Friday, March 28, 2008

Economics Not A Republican Strong Suit

The Bush tax Cuts v Safety Nets

The economy isn’t looking too good right now. We’re in what appears to be another recession. De-regulation devastated the stock market here and around the world, middle class income is down $1000 over the last 4 years, national savings plunged, the country racked up a large trade deficit, the nation's cumulative debt has nearly doubled since Bush took office exceeding $9 trillion, the housing market bubble burst, the number of homeless families is increasing, baby boomers are retiring and straining Medicare’s solvency, the Iraq and Afghanistan wars are paid for with borrowed money totally nearly three trillion dollars and more people can’t afford health care coverage.

How about a tax cut?

If your cool-aid drinking Republican, what other choice is there? After all, as a fiscal conservative, you automatically know how to manage money through blind ideology.

In a March 28, 2008 Washington Post article titled, “As Candidates Warm to Bush Tax Cuts, Economists Warn of Long-Term Effect,” the harsh reality of politics sneers in the face of real solutions.

  • “Bush and other politicians are telling voters alarmed by a sagging economy that keeping the cuts past their 2010 expiration date can help revive the nation's fortunes, a claim many economists say is nonsense. Far from acting as an economic tonic, the tax cuts "are neither sustainable nor beneficial" without massive cuts in government spending far beyond what Bush or any candidate to succeed him has proposed,’ said Alan Viard, a former economist in the Bush White House who is a resident scholar at the American Enterprise Institute.”
  • “Out of curiosity, Viard asked a research assistant to put together a list of spending cuts and revenue hikes to cover the cost of making the Bush tax cuts permanent. Her findings? For starters, the government would have to slash benefits for Social Security, Medicare and Medicaid recipients. Any such package is political death,’ Viard said.”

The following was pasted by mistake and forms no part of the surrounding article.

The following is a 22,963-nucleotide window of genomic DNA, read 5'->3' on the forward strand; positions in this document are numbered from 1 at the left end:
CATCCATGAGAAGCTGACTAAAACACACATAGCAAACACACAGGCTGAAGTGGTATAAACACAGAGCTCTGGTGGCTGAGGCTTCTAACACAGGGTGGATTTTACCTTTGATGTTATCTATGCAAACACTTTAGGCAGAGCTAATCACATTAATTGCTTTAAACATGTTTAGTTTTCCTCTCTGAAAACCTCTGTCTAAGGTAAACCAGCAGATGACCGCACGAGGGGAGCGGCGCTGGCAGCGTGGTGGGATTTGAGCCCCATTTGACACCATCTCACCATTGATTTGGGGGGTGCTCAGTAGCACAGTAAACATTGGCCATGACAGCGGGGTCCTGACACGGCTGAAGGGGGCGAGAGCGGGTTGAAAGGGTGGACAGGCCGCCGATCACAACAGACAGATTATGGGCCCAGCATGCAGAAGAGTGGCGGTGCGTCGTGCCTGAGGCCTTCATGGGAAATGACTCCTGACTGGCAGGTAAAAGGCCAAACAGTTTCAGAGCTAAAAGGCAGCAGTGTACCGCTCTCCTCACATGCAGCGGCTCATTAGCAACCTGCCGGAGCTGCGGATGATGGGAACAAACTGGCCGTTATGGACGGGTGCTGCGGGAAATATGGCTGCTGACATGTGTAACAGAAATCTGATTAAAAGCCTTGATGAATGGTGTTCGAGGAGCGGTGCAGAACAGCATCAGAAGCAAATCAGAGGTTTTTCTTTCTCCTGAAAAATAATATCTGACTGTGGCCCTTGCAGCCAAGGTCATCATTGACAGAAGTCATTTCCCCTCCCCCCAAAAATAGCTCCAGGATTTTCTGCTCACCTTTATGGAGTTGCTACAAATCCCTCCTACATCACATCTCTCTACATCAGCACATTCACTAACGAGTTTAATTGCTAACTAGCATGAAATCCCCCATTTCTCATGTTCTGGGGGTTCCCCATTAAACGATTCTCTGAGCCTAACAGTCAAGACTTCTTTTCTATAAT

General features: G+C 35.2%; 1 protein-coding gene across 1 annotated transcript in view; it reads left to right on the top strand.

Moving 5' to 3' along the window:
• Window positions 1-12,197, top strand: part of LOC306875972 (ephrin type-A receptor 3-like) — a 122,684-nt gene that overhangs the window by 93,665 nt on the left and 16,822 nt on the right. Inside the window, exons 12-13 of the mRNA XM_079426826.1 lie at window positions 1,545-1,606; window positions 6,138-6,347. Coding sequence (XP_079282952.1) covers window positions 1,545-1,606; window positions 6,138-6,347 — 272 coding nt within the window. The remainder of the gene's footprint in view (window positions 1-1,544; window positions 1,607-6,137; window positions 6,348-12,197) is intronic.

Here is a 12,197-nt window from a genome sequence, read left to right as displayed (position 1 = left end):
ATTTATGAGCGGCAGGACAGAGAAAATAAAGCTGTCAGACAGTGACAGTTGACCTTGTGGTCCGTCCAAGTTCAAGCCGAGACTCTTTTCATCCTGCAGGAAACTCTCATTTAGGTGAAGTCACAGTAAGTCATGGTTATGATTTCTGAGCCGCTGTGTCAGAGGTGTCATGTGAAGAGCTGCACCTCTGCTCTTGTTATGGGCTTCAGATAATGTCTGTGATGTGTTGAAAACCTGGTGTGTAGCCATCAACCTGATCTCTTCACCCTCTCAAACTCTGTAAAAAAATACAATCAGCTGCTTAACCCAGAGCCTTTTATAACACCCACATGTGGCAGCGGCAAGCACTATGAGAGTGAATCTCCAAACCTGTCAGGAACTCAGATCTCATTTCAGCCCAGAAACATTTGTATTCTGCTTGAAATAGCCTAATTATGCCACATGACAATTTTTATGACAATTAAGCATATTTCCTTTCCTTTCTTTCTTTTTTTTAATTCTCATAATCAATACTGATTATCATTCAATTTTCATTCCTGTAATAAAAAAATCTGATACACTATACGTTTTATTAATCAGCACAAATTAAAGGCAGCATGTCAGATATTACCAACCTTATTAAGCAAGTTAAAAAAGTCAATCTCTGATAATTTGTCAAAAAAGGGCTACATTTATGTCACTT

Funny, I was thinking such a package would result in a large number of human deaths. Like the individual rights constitutionally bestowed upon corporations, it was silly of me to discount politics as something less than human. The article went on to explain the reason why there were tax cuts in the first place.

  • “Conceived during Bush's 2000 presidential campaign as a means to return what were then huge government surpluses to taxpayers, the cuts were approved by Congress in the midst of a recession, which worsened after the Sept. 11, 2001, terrorist attacks.”
Common sense would tell you that surpluses during a recession would lessen the impact of dwindling federal taxes collected. Kind of like a rainy day fund. Here in Wisconsin, we had a similar experience when the state collected more money than it currently needed. Republicans were quick to give it back in the form of a rebate check. A strange thing happened the next biennium. The state came up short the exact amount of money returned in those rebate checks.
It was a lesson in money management. Tax surplus’s should be saved or invested in projects that create jobs and improve the state’s quality of life. Plus, no tax increases.

Here’s where the facts get tricky. The numbers in the following two points are dramatically different, yet described as the same. Another dangerous sign that everything is equal, relative to the argument.

  • “Bush and other Republicans, including McCain, want to make them permanent. That move would deprive the treasury of $2.4 trillion over the next 10 years, according to the Joint Committee on Taxation.
  • The middle-class tax cuts also reduce revenue -- by about $800 billion over the next decade, according to an analysis by the Tax Policy Center, a joint project of the Urban Institute and the Brookings Institution.”
Strangely, $2.4 trillion is the same as $800 billion, according to Len Burman, the director at the Tax Policy Center.

  • "They (Democratic presidential candidates) said President Bush was fiscally irresponsible for enacting the tax cuts, but on balance, they would increase the deficit by just as much."
It’s obvious that the Democratic plan is more responsible. It doesn’t eliminate many of the problems set in place by the opposition party over the last three decades, but it will be a taste of economic freedom not many have experienced. Yes, an economic freedom that will help people prosper despite a progressive tax system, social safety nets and an attempt to distribute of wealth. A freedom from health care bankruptcy’s while having the ability to try something new as an entrepreneur and still be medically covered.

Freedoms just another word for trying something new.

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